16. This dude is a fucking moron. Sits there and rants about how the production of livestock is one of the main contributors to global warming and human sickness. Then he concludes by saying he will never quit eating meat. He thinks he's doing his part by only eating animal products three or four times a week instead of eating them everyday like the really bad meat eaters. 

  17. I see in all the comments that no one has mentioned, that all factory farm animals eat GMO grain, and are given many antibiotic and hormone shots, sooo besides the posion of GMO's, think about the next pandemic, and wonder why people are given antibiotics and still dying.  Everyone will be dying because your eating the meat, eating antibiotics, and are IMMUNE to additional antibiotics.  I've given up meat and all dairy. I get all my protein from many other sources.  Besides losing 50pds doing that ( I am 5'4, and was 175 and rising) I look and feel sooo much better.  I hope more people will learn that meat and dairy is NOT what it use to be, and learn what their doing to animals in factory farms, and STOP eating meat and diary foods, except for honest ORGANIC companies where you can still buy your dairy, or make nut milks yourself.  Learn about GMO's and/or juicing, or how to make nut milks on youtube.  Study and learn!  The internet can be a great teaching tool!

  18. I won't listen to this talk, I'm here only to see vegans in the comment hijack the conversation toward their cult's beliefs…

  19. Global warming by humans a given????  Not so much..

    Check Don Easterbrook for a start.   A lie repeated does not become true.  It may become profitable though.

  20. why did he call minute rice the stupidest food ever? I imagine that stuff isn't whole grain, but surely that alone doesn't make it the stupidest food ever.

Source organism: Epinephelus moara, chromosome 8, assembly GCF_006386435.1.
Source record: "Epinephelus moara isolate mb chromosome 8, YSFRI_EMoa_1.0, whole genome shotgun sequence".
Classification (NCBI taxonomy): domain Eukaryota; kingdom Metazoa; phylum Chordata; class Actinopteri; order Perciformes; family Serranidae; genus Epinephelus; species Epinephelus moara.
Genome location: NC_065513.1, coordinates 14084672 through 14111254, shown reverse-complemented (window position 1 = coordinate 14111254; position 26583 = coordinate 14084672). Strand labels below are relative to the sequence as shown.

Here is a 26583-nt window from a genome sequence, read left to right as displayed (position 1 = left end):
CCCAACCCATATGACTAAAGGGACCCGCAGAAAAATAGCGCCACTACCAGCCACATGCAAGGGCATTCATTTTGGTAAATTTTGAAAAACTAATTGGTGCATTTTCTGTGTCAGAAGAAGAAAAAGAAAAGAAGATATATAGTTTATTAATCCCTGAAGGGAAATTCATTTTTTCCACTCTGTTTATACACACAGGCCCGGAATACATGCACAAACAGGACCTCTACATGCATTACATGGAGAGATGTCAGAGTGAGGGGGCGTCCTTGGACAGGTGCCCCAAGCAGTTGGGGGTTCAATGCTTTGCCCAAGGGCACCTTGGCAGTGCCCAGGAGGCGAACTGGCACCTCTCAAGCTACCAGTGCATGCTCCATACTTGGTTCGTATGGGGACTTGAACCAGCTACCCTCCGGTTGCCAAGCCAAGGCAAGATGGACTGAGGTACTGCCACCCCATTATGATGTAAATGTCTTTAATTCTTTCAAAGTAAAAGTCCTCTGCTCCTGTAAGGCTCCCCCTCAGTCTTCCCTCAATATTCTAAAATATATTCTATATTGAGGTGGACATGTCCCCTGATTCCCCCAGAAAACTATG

21. "EVERY scientist agrees"???
    TOTAL hogwash!..
    Has TED joined the MSM?…Apparently so!
    I agree global warming is an issue but extreme comments like this do more harm than good!

  22. I can't believe my health teacher is making us students watch this… Lmao, china is a bigger contributor to global warming than cows…

  23. where do they find these people? No wonder people find science boring, when there are boring, condescending speakers like these out there.

  24. I don't think it's contradicting in any way that he's saying that he is sure that he'll always eat meat. I mean it sounds kinda strange that he himself is not convicted by the arguments he is bringing but at least he is being honest with the audience. He probably knows that a lot of people listen to this and nothing will change in their life either. so it makes him authentic, although the statement is not underlining his thesis in any way.

  25. Great talk! I hope it will inspire people to change the way they are eating. In my view, veganism is the best way. A well balanced vegan diet is much healthier than a diet that contains meat/fish/birds/eggs/milk, contributes less to pollution and avoids the confinement, torture and killing of sentient beings.